Tu’am was a regional capital on the Gulf coast that was famed for its pearl fishing industry and trade in precious gems.

The population went into decline following a plague and regional tensions, and subsequently was abandoned. Mass graves in the vicinity support the historical account of plague, as the skeletal remains show no evidence of trauma or a violent death.

“Our archaeological work has discovered the largest settlement by far ever found on the Gulf coast of the Emirates,” said Prof Tim Power of UAE University.

“And it’s exactly the right period for the city described in the early Islamic geographical sources. It’s clearly a really important place. No one has ever found it.”

Professor Power explained that while they have not found irrefutable evidence (such as an inscription bearing the town’s name), no other major settlements from this period have been discovered on the coast, strengthening the argument that the settlement is Tu’am. “It’s a process of elimination,” he explained.

Header Image Credit : Umm Al Quwain Department of Tourism and Archaeology

Sources : NUAE

This content was originally published on www.heritagedaily.com – © 2023 – HeritageDaily

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Archaeology

New findings in North America’s first city

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Cahokia was the largest urban settlement of the Mississippian culture, a mound-building pre-Columbian civilisation that emerged in the Midwestern, Eastern, and South-eastern United States.

Archaeological evidence suggests that the city was founded around AD 1050 along the banks of the Mississippi River, located near present-day St. Louis, Missouri.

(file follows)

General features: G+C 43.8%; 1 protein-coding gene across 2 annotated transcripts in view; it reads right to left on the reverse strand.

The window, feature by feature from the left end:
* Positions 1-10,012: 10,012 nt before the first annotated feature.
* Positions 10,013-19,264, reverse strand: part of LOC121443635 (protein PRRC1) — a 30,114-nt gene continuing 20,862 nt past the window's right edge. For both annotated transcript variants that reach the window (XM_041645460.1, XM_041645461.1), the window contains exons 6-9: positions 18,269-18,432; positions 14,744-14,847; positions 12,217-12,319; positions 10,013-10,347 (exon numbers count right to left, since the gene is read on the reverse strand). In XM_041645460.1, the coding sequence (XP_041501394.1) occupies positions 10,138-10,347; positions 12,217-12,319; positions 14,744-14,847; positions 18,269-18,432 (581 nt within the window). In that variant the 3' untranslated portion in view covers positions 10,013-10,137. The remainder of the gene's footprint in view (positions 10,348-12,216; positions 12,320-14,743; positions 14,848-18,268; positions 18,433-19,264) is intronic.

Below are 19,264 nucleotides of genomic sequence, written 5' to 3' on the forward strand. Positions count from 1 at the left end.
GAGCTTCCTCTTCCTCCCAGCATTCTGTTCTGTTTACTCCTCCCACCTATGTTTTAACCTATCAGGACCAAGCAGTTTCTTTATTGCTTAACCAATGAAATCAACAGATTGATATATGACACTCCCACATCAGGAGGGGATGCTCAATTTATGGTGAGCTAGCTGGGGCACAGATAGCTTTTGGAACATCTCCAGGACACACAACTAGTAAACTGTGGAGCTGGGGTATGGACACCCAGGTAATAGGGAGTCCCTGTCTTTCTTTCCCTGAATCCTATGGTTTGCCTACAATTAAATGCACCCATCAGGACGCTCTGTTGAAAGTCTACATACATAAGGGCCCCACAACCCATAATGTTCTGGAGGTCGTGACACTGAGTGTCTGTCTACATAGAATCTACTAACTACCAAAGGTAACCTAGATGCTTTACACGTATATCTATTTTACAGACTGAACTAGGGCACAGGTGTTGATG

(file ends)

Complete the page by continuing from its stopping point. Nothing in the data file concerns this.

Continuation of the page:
The city covered an area between six to nine square miles (notably larger than many contemporary European cities such as London) and was home to up to 20,000 inhabitants at its peak.

Following the tradition of the Mississippian culture, the people of Cahokia constructed large earthen mounds – ranging from raised platforms, conical, and ridge-top designs – involving the movement of 55 million cubic feet of earth over a period that lasted several decades.

The largest mound is known as “Monks Mound,” named after a group of Trappist monks, which rises to a height of 290 metres and was once the tallest building construction in North America.

Image Credit : MattGush – iStock

Archaeologists and students from Saint Louis University (SLU) have recently conducted a series of excavations on the western periphery of the Cahokia Mounds.

The team unearthed 900-year-old ceramics, microdrills, structures, and wall trenches dating from around AD 1100 to 1200, during the Sterling Phase of the Mississippian Period. According to the archaeologists, the finds offer new insights into a crucial period in the chiefdom’s development, coinciding with Cahokia’s rapid population growth.

The excavations follow an aerial survey by SLU and the National Geospatial-Intelligence Agency using Unmanned Aerial Systems (UAS) to conduct Light Detection and Ranging (LiDAR) to determine whether further mounds or archaeological features lie within the acres of thick forests and swampy land near the site’s main complex.

Header Image Credit : Alamy

Sources : KSDK

This content was originally published on www.heritagedaily.com – © 2023 – HeritageDaily